We just adopted our Dane from a rescue. We fostered-to-adopt, so we got to see how the dog would work in our home before we adopted. The first Dane we had was fabulous. He was with us for about a month and then we found that he wouldn't be a good match for a family with small children. He was never overly aggressive with dd, but would grumble at her and we felt like it wasn't a chance we were willing to take. Sending him to another foster was heartbreaking, but it worked out better for all of us in the end. He ended up being adopted by his new foster home and now lives with a middle-aged couple, their 16 year old son, and two other Danes. He's happy and doing very well.
The dog we have now is wonderful. She is an almost 2 year old brindle with very unusual markings (she looks like a fawn with widely-spaced tiger stripes), natural ears (of course!), and a "sport" tail - half of her tail had to be amputated when she came into Rescue d/t a severe infection. She's purebred and was bought at Petland for $1400 (another rant for another day WRT to pet stores selling purebred pups - grrr!), then left out in a backyard and neglected. Considering her background, she has done pretty well in our home. She was only 94lbs when she came to us and you could see every rib, every vertebra, and every nook and cranny of her pelvis. We've put about 15lbs on her and she could use another 15-20lbs or so. She's finally to the point that I can take her out in public without people looking at me as if I were starving her. She loves our dd and they will sit on the couch together and watch cartoons. She has had some separation anxiety issues, but I don't think that's anything specific to the breed or to rescues in general.
I would think long and hard about getting a puppy with two little ones in the house. Your little ones are likely to get knocked over and stepped on. You will be dealing with puppy behaviour in a 100+lb dog. Our rescue will not allow families with small children to adopt puppies. It's not them being snotty. They just see a lot of animals coming to them at 1 year old because people didn't know what they were getting into and once the dog started knocking the kids over, it had to go. They want lifetime placement for the animals.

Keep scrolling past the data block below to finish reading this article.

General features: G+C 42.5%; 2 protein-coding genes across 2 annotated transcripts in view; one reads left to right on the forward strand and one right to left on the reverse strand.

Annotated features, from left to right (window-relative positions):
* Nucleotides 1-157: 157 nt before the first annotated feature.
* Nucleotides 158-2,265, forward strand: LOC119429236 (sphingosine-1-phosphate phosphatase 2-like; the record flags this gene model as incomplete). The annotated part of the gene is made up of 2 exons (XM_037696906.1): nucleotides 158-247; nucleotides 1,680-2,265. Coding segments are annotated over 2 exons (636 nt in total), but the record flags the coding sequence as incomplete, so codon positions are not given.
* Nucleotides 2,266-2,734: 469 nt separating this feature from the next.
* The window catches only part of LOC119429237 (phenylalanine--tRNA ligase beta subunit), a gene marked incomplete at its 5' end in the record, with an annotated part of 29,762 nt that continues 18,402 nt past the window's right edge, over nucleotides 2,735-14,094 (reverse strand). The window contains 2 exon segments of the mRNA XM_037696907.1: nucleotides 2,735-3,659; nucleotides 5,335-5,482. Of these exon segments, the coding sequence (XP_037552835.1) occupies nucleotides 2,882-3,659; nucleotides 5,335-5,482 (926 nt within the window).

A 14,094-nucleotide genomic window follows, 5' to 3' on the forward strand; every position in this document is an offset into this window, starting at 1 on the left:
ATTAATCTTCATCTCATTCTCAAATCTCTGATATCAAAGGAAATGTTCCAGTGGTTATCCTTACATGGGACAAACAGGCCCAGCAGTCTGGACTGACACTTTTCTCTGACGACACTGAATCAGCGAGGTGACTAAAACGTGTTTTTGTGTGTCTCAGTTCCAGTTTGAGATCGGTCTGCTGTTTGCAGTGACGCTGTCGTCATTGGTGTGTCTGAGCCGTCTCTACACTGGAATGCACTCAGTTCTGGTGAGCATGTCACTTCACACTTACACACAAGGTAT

We were very hesitant to adopt one under 2 years old, but went ahead with it because she was so good with dd. That being said, so far today dd has been stepped on 3 times and "bit" once. (She was not really bit, the dog yawned and she stuck her arm in her mouth.
: ) They take up a lot of space and don't seem to be aware of their size.
All in all, we are very happy with our Dane. We look at our close friends' dogs and realize how lucky we are. We've become Dane snobs now that we've gotten to know the breed. (i.e. "A Great Dane would NEVER
do that.") Watching my friend's 1 year old Australian Shepherd take a dump on the floor at Home Depot the other day after watching it misbehave on-lead just reinforced to us that we made the right decision with our dog. Even as a "teenager", new to inside family life, she is still better behaved than most other dogs we know.
She is a great companion. They bond quickly and are very eager to please. They are very sensitive and their feelings are obviously hurt when you have to get onto them. She's very gentle and quiet. She'd never be a good guard dog unless squirrels were trying to break-in. Then she'd let 'em have it.
She's a good listener and can follow basic commands. We will be doing a basic obedience class with her soon, just to polish up her skills.
I highly recommend the breed, I would just really think about getting a puppy with young kids in the house. Honestly, even if I didn't have a small child, I don't think I would be interested in a puppy. If you are going with a breeder, be sure to interview extensively. Here is a good link about what makes an ethical breeder and what you need to ask when you interview:http://www.phouka.com/puppy/bdr_ethics.html